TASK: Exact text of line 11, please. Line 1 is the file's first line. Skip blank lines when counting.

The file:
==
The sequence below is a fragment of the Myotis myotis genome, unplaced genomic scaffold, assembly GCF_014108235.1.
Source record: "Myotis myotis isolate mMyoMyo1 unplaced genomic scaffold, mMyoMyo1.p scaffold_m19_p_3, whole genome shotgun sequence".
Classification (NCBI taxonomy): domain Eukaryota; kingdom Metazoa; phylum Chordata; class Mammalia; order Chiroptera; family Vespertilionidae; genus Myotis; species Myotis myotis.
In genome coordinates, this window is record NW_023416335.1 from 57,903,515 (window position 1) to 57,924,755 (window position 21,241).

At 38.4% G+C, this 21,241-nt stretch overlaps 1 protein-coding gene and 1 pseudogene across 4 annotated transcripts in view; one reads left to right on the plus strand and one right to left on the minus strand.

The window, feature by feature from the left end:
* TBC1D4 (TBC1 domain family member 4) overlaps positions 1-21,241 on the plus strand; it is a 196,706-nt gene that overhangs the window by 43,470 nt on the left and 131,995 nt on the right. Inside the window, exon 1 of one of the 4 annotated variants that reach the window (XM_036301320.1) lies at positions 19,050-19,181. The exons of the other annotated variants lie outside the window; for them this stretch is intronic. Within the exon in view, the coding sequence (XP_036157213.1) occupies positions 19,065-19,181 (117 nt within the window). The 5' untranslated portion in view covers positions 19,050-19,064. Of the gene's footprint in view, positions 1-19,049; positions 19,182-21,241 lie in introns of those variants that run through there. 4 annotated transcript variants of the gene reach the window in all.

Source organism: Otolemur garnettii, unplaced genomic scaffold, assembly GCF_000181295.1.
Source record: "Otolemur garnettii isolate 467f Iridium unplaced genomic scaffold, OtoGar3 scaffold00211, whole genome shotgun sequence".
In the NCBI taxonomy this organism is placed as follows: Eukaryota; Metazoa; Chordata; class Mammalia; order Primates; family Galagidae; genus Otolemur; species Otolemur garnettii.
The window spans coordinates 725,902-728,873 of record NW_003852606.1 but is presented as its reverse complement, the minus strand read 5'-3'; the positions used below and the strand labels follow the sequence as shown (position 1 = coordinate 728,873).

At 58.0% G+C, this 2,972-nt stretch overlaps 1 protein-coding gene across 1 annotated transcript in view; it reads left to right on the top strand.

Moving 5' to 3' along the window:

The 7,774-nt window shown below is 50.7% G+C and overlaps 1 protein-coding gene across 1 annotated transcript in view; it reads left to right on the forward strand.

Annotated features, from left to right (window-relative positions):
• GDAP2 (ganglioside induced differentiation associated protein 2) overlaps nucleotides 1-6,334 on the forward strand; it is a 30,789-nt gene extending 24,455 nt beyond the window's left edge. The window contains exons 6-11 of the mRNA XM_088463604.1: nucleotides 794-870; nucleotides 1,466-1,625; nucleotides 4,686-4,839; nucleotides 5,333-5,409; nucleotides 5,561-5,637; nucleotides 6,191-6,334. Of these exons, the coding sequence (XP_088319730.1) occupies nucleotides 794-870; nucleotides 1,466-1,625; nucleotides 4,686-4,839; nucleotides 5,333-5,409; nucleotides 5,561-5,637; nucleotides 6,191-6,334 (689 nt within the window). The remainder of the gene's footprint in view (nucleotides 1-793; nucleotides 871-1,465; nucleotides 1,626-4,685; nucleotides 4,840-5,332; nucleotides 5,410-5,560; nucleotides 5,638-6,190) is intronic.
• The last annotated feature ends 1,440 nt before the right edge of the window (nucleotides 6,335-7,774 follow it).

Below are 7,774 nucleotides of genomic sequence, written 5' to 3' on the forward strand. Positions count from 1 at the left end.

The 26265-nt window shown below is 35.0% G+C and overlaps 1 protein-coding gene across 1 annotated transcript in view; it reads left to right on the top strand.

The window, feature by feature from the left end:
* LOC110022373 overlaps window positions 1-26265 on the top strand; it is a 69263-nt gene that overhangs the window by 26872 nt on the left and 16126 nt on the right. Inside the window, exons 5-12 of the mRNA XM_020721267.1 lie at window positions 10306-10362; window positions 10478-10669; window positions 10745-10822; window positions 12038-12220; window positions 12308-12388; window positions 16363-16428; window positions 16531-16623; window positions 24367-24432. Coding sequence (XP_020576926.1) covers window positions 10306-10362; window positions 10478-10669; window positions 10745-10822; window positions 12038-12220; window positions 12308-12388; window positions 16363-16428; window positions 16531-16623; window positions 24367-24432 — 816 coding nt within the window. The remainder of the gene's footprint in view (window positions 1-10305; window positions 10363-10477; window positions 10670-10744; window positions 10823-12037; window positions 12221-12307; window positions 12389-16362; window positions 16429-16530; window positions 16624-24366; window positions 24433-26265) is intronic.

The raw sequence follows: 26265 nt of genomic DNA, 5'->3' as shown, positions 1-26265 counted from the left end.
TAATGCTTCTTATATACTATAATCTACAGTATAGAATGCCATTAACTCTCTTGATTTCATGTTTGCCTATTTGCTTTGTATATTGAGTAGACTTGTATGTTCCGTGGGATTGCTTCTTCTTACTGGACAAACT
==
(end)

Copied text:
The window spans coordinates 725,902-728,873 of record NW_003852606.1 but is presented as its reverse complement, the minus strand read 5'-3'; the positions used below and the strand labels follow the sequence as shown (position 1 = coordinate 728,873).